Bicycle Thieves (often listed under the title The Bicycle Thief) is a landmark 1948 Italian neorealist film directed by Vittorio De Sica. The film was adapted from Luigi Bartolini’s novel of the same name by Cesare Zavattini, who was one of De Sica’s longtime collaborators (and who also worked with many other visionary Italian filmmakers of the 20th century: Roberto Rossellini, Michelangelo Antonioni, and Federico Fellini). The film stars Lamberto Maggiorani as Antonio Ricci, an unemployed man who struggles to find work in the barren and devastated economy of postwar Rome. He finds a coveted job hanging up posters, which requires a bicycle for transport. When Antonio’s employment becomes jeopardized once his bike gets stolen on his first day of work, he and his young son Bruno (Enzo Staiola) desperately search the city for it. The deceptively simple set-up progresses into a tragic examination of social rectitude, father-son relationships, and the complex moral issues confronting decent and marginalized members of society.
Bicycle Thieves is hailed as the centerpiece of Italian neorealism, which emerged in the late 40s as a rejection of the glossy, state-controlled “white telephone” films popular in the 30s and a reaction to the penury and despair in post-war Italy. Filmmakers like De Sica, Roberto Rossellini, and Giuseppe De Santis took their cameras into the streets, relied on natural light, and hired non-professional actors to produce low-budgeted films about working-class life amidst the impoverished aftermath of World War II. Neorealism remains one of the most celebrated film movements in history for its technical innovations, the gritty realism of its stories, and the rich, poignant resonance of its characters.
As usual in neorealism, Bicycle Thieves provides astute social and political commentary on post-war distress. We see Antonio and his family attempt to survive and rebuild their lives with little success. The rich specificity of Antonio’s story opens out onto widely-appealing universal themes like man’s desperation to survive and the calamitous impacts of poverty. In his review of the film, The New York Times' Bosley Crowther commended De Sica’s ability to both evoke the specific and the universal, stating, “And while he [De Sica] has limited his vista to a vivid cross-section of Roman life, he actually is holding a mirror up to millions of civilized men.”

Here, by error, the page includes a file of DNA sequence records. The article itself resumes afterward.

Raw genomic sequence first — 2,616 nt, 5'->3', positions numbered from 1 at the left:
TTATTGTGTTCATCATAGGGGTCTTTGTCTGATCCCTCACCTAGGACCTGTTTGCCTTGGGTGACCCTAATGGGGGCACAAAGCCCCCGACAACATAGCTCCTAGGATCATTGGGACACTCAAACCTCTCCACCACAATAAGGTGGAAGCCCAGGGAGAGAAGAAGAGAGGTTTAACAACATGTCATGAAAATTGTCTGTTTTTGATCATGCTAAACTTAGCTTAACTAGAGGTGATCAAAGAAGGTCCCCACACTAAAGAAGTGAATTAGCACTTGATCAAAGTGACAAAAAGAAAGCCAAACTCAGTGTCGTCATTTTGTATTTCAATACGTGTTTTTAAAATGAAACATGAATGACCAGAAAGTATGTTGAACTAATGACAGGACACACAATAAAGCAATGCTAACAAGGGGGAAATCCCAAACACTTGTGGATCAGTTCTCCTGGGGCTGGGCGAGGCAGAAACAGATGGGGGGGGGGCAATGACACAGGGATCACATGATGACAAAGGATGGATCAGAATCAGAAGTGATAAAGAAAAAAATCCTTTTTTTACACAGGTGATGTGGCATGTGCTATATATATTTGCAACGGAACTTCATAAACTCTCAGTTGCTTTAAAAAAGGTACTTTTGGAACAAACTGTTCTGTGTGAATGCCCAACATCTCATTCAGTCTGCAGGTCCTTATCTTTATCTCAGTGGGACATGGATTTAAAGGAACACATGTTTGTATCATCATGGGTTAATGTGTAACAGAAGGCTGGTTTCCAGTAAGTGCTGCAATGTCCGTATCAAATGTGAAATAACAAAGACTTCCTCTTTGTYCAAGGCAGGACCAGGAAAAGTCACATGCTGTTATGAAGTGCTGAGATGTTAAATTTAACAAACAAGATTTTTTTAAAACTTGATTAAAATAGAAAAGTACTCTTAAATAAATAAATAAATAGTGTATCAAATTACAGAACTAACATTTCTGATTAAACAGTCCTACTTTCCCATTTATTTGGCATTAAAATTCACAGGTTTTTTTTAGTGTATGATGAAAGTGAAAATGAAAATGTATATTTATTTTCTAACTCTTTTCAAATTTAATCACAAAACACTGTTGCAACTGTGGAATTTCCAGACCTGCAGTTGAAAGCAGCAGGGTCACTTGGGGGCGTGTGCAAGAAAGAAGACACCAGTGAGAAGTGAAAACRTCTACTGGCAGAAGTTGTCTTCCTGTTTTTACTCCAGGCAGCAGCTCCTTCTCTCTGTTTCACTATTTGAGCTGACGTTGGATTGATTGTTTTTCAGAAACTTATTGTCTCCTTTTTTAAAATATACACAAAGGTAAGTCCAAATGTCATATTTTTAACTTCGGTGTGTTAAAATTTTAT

Though some critics condemn Bicycle Thieves’ socially critical themes and unabashed sentimentality, most shared Crowther’s overwhelming praise for the film upon its initial release. In 1950, it won an Honorary Academy Award for Best Foreign Film released in the United States. When the British film magazine Sight & Sound published its first poll of filmmakers and critics in 1952, Bicycle Thieves was voted the greatest film of all time a mere 4 years after its release. Bicycle Thieves remains well-beloved today; it’s regularly ranked among acclaimed films like Orson Wells’ Citizen Kane (1941), Yasujiro Ozu’s Tokyo Story (1953), and Alfred Hitchcock’s Vertigo (1958).
In addition to its near universal praise, Bicycle Thieves has inspired countless filmmakers to authentically render reality and injustices faced by the poor. In particular, the film was a major influence on Jafar Panahi and Dariush Mehrjui—2 key leaders of the Iranian New Wave. Bicycle Thieves is also featured in Robert Altman’s The Player (1992), and the 2nd season premiere of Master of None pays an extended, fascinating homage to the film.
It is not difficult to see why Bicycle Thieves is so revered by filmmakers, movie buffs, and critics. Its simple premise depicts universal aspects of the human condition, portraying humans as flawed, vulnerable people who will abandon their morals and do whatever is necessary to survive. With Bicycle Thieves, De Sica and Zavattini introduce a cinema with a fervent social conscience, poetic eloquence, and striking pathos. De Sica and Zavattini present us with a true, modern, and profound view of human life, one that works as a biting social statement, a sentimental study of a father and son, and a highlight of the 20th century’s most significant and influential film movements. Perhaps French film theorist and critic André Bazin described the film best by saying, "No more actors, no more story, no more sets, which is to say in the perfect aesthetic illusion of reality...there is no more cinema.”